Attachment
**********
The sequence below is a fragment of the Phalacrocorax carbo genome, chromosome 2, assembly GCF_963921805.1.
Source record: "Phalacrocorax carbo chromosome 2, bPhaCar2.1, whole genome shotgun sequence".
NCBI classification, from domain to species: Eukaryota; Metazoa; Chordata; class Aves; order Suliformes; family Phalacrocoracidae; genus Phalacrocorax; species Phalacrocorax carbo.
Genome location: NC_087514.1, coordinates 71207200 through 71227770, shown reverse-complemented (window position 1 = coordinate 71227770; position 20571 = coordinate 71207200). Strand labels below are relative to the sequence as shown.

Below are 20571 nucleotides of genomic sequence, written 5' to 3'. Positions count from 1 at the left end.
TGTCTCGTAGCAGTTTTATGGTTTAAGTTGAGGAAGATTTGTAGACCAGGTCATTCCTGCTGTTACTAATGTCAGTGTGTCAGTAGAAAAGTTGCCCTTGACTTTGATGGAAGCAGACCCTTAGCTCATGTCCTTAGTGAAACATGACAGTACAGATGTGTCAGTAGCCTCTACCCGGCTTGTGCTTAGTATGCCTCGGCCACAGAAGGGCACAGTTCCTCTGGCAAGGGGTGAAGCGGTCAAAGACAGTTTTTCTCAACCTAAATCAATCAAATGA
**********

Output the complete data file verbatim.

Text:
The sequence below is a fragment of the Phalacrocorax carbo genome, chromosome 2, assembly GCF_963921805.1.
Source record: "Phalacrocorax carbo chromosome 2, bPhaCar2.1, whole genome shotgun sequence".
NCBI classification, from domain to species: Eukaryota; Metazoa; Chordata; class Aves; order Suliformes; family Phalacrocoracidae; genus Phalacrocorax; species Phalacrocorax carbo.
Genome location: NC_087514.1, coordinates 71207200 through 71227770, shown reverse-complemented (window position 1 = coordinate 71227770; position 20571 = coordinate 71207200). Strand labels below are relative to the sequence as shown.

Below are 20571 nucleotides of genomic sequence, written 5' to 3'. Positions count from 1 at the left end.
TGTCTCGTAGCAGTTTTATGGTTTAAGTTGAGGAAGATTTGTAGACCAGGTCATTCCTGCTGTTACTAATGTCAGTGTGTCAGTAGAAAAGTTGCCCTTGACTTTGATGGAAGCAGACCCTTAGCTCATGTCCTTAGTGAAACATGACAGTACAGATGTGTCAGTAGCCTCTACCCGGCTTGTGCTTAGTATGCCTCGGCCACAGAAGGGCACAGTTCCTCTGGCAAGGGGTGAAGCGGTCAAAGACAGTTTTTCTCAACCTAAATCAATCAAATGA